LONDON -- As BEA Systems takes its place at the application integration table, traditional enterprise application integration vendors are countering the threat by maintaining that their offerings still hold the key to ensuring the success of an enterprise application integration project.
BEA, whose WebLogic application server platform helped propel its meteoric growth over the last five years, is now looking to spread its wings further by positioning itself as an integration vendor. As a result, it's going head-to-head with more-established EAI players. BEA's product targeting this market -- a J2EE-based 'open' platform called WebLogic Integration -- has been shipping for almost three months, and the company has recently scored its first significant deals, which include British telco BT.
BEA's pitch is that traditional EAI vendors -- such as Tibco, webMethods, Vitria and Information Builders subsidiary iWay -- provide an "incomplete and frustrating" framework of offerings that link specific applications through a "glorified message bus."
BEA claims this approach doesn't work for either customers or application vendors because they are a proprietary solution to a problem that is crying out for openness and standardization. Instead, customers are locked in to specific vendors, and application vendors are locked in to a proprietary integration layer.
Some analysts support this pitch from BEA. Giga Group analyst Will Cappelli says that packaged application vendors are retreating from providing wall-to-wall functionality because of user skepticism that all their needs can be provided by one vendor.
"There's a strong sense that people need to do some core integration, and they don't want a proprietary network integration platform to provide this," he said.p>However, traditional EAI vendors are fighting back. For a start, they say some of BEA's claims ring hollow when you consider that its WebLogic Integration product incorporates core technology from EAI vendor webMethods -- with which BEA announced a major strategic alliance earlier this year.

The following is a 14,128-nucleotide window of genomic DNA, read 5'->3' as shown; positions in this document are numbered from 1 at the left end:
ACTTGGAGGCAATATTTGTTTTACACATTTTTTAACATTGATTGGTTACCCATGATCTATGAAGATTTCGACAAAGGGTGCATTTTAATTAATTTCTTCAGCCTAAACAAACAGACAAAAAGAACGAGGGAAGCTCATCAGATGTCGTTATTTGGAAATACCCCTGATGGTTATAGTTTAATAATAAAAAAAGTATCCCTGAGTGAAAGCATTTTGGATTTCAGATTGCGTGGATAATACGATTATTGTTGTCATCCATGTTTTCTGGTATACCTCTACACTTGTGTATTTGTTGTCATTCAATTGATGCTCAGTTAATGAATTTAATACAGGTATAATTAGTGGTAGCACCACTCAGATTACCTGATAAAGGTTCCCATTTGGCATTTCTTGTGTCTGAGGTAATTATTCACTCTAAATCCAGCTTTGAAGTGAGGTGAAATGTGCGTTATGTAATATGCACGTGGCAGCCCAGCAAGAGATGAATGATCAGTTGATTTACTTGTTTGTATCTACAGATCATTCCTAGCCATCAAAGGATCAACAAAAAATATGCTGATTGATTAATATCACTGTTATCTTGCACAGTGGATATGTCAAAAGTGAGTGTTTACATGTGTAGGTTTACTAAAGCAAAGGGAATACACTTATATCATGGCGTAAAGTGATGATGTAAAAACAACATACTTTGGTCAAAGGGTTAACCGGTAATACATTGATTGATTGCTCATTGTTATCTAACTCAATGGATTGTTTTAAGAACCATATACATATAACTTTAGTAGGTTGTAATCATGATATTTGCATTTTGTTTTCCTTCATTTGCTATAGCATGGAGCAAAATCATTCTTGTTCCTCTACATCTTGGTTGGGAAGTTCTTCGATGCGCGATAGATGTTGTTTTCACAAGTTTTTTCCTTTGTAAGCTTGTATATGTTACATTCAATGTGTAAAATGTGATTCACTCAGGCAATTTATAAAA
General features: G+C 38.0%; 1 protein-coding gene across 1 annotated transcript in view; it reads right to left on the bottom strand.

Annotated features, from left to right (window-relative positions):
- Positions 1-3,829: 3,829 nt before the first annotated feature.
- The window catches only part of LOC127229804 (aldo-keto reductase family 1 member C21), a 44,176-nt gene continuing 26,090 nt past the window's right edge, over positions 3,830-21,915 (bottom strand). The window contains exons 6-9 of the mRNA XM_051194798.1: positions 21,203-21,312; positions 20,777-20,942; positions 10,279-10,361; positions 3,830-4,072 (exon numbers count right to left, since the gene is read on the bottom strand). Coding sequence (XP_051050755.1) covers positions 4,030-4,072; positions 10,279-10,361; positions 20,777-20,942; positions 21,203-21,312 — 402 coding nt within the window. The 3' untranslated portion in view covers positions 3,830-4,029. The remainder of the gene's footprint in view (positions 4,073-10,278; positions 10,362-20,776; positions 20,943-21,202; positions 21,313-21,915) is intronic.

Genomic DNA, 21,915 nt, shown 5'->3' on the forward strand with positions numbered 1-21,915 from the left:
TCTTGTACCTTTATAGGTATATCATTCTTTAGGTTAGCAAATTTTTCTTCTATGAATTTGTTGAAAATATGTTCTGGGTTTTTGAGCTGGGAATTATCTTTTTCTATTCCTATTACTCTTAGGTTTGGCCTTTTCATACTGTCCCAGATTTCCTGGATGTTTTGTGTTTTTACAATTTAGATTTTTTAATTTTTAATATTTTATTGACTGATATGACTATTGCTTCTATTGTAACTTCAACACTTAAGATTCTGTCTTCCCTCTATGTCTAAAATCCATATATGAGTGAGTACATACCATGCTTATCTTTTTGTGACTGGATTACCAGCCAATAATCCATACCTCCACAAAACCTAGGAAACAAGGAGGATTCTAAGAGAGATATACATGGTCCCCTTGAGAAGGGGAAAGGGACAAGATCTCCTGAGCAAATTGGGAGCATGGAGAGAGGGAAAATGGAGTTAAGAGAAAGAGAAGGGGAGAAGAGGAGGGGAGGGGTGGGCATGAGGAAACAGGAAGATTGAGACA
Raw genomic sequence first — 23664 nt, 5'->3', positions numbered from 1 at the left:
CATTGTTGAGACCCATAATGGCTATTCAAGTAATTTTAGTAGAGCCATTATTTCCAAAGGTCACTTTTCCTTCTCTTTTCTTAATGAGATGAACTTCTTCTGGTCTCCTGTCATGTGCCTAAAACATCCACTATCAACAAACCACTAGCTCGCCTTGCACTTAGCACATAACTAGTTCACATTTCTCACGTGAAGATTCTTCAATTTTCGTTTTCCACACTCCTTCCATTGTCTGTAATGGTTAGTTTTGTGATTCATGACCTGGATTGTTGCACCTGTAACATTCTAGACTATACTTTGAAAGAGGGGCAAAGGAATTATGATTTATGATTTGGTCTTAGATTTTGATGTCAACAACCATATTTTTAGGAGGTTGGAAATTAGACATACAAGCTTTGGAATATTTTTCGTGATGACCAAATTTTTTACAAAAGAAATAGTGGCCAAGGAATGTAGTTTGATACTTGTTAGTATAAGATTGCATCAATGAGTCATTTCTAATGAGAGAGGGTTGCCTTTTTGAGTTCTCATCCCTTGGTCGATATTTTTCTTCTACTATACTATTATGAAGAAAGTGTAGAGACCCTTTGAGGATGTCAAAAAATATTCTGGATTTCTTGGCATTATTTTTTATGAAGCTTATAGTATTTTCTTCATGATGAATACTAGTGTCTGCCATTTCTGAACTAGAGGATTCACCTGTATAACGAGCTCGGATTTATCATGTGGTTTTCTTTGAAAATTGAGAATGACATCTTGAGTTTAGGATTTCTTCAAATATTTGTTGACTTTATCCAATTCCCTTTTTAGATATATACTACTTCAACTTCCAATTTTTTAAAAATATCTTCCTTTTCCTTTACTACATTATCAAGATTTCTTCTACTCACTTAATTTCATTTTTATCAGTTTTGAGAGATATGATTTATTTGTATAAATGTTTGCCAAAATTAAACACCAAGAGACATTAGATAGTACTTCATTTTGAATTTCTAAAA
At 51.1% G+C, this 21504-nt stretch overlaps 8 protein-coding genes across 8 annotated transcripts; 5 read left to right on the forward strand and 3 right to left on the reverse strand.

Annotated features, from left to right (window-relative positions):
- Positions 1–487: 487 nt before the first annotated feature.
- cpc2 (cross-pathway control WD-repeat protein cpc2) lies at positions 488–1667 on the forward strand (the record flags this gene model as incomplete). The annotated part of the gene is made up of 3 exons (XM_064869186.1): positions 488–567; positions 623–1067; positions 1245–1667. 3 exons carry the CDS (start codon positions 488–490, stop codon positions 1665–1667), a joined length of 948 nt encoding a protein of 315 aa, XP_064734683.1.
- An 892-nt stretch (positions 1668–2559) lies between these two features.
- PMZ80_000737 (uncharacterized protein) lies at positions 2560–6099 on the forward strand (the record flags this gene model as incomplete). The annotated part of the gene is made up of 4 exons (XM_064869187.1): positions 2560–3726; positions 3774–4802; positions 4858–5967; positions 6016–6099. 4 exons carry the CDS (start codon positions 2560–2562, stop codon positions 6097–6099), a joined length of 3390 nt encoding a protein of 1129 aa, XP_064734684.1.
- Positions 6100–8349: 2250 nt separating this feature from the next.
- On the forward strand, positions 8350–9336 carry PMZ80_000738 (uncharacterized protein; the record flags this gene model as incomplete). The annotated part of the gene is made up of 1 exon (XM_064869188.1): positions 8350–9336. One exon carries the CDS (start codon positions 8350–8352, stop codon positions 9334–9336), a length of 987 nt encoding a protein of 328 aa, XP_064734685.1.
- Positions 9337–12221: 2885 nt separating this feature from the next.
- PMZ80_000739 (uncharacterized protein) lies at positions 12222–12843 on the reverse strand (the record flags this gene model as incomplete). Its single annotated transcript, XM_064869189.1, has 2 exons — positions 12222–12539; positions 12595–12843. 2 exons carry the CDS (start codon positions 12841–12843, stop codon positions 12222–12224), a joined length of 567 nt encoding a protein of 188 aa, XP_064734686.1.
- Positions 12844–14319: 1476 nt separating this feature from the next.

This 'co-opetition' deal is not unique. IBM, BEA's adversary in the Java application server space, has a long-standing partnership with EAI vendor New Era of Networks (Neon, now owned by Sybase), as well as a more recent tie-up with iWay. The bottom line is that no single vendor has a complete portfolio to address a large enterprise's entire application infrastructure -- at least not yet.
In general, the application server companies can attack the integration piece by tying together 'Web-enabled' applications. However, they have difficulty in achieving tight integration with legacy systems -- most of which are old and monolithic but are highly relied upon by the business -- hence the reliance on EAI players.
Vendors such as iWay have the capability to link to these legacy systems; indeed this is what they are best at. For example, iWay cites figures from IBM that claim 80% of enterprise data is legacy-based, and that half of this data is in flat file format.
This is why iWay says its ability to provide adapters to over 120 different data sources will ensure its longevity. IWay even resells its connectors through some of its closest competitors -- "all they care about is that it works," said Norman Manley, European VP of iWay.
The often-incestuous nature of the integration and middleware market suggests consolidation will continue. The question is, how will the market change, and how can vendors adapt their strategy accordingly?
The Java-based 'open' bandwagon, led by IBM and BEA, will surely maintain its momentum, but out of a large chasing pack there are currently few signs that a vendor is emerging to take third place. While HP's Bluestone and Sun's iPlanet keep telling us they are "getting there," there is little evidence of this actually happening. This could create an opening for one of the traditional EAI players to come up with a Java-based offering of their own.
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